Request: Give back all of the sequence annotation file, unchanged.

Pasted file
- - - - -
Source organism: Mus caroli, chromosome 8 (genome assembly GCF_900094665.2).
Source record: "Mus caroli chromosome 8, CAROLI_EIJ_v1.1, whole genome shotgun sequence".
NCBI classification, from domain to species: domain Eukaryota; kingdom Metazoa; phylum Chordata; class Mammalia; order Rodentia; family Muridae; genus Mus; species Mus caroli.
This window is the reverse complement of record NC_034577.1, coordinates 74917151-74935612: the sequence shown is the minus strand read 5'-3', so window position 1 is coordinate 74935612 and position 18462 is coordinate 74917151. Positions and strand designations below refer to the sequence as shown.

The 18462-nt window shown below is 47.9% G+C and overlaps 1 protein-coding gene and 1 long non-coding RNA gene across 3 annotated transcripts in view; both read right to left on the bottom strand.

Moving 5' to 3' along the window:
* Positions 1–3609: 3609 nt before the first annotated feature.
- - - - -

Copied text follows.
Source organism: Mus caroli, chromosome 8 (genome assembly GCF_900094665.2).
Source record: "Mus caroli chromosome 8, CAROLI_EIJ_v1.1, whole genome shotgun sequence".
NCBI classification, from domain to species: domain Eukaryota; kingdom Metazoa; phylum Chordata; class Mammalia; order Rodentia; family Muridae; genus Mus; species Mus caroli.
This window is the reverse complement of record NC_034577.1, coordinates 74917151-74935612: the sequence shown is the minus strand read 5'-3', so window position 1 is coordinate 74935612 and position 18462 is coordinate 74917151. Positions and strand designations below refer to the sequence as shown.

The 18462-nt window shown below is 47.9% G+C and overlaps 1 protein-coding gene and 1 long non-coding RNA gene across 3 annotated transcripts in view; both read right to left on the bottom strand.

Moving 5' to 3' along the window:
* Positions 1–3609: 3609 nt before the first annotated feature.